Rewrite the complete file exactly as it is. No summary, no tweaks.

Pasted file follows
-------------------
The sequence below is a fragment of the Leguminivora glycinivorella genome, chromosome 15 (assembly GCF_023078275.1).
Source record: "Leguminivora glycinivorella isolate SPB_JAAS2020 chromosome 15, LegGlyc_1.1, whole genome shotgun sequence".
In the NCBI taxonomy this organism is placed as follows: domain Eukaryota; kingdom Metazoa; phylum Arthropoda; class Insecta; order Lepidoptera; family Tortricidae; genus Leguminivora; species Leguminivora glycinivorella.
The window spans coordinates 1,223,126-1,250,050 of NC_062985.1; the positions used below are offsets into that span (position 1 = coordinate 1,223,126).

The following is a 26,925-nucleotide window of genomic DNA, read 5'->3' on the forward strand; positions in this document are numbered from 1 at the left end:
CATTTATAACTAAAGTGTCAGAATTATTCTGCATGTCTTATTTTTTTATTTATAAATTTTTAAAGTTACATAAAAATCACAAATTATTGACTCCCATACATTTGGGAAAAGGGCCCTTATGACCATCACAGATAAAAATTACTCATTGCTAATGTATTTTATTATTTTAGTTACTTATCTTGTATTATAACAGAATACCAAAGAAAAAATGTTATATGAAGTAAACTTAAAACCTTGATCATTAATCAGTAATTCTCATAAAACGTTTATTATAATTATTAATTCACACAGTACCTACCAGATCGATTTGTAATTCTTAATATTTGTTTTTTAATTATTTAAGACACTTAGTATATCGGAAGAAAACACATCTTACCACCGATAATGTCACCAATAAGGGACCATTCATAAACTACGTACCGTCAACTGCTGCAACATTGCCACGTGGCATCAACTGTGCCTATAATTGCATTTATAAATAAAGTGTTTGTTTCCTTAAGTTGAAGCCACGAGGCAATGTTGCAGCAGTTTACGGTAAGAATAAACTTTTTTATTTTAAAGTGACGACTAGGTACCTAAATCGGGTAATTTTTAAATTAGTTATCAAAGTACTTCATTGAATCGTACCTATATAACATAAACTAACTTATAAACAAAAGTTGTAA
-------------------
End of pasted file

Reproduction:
The sequence below is a fragment of the Leguminivora glycinivorella genome, chromosome 15 (assembly GCF_023078275.1).
Source record: "Leguminivora glycinivorella isolate SPB_JAAS2020 chromosome 15, LegGlyc_1.1, whole genome shotgun sequence".
In the NCBI taxonomy this organism is placed as follows: domain Eukaryota; kingdom Metazoa; phylum Arthropoda; class Insecta; order Lepidoptera; family Tortricidae; genus Leguminivora; species Leguminivora glycinivorella.
The window spans coordinates 1,223,126-1,250,050 of NC_062985.1; the positions used below are offsets into that span (position 1 = coordinate 1,223,126).

The following is a 26,925-nucleotide window of genomic DNA, read 5'->3' on the forward strand; positions in this document are numbered from 1 at the left end:
CATTTATAACTAAAGTGTCAGAATTATTCTGCATGTCTTATTTTTTTATTTATAAATTTTTAAAGTTACATAAAAATCACAAATTATTGACTCCCATACATTTGGGAAAAGGGCCCTTATGACCATCACAGATAAAAATTACTCATTGCTAATGTATTTTATTATTTTAGTTACTTATCTTGTATTATAACAGAATACCAAAGAAAAAATGTTATATGAAGTAAACTTAAAACCTTGATCATTAATCAGTAATTCTCATAAAACGTTTATTATAATTATTAATTCACACAGTACCTACCAGATCGATTTGTAATTCTTAATATTTGTTTTTTAATTATTTAAGACACTTAGTATATCGGAAGAAAACACATCTTACCACCGATAATGTCACCAATAAGGGACCATTCATAAACTACGTACCGTCAACTGCTGCAACATTGCCACGTGGCATCAACTGTGCCTATAATTGCATTTATAAATAAAGTGTTTGTTTCCTTAAGTTGAAGCCACGAGGCAATGTTGCAGCAGTTTACGGTAAGAATAAACTTTTTTATTTTAAAGTGACGACTAGGTACCTAAATCGGGTAATTTTTAAATTAGTTATCAAAGTACTTCATTGAATCGTACCTATATAACATAAACTAACTTATAAACAAAAGTTGTAA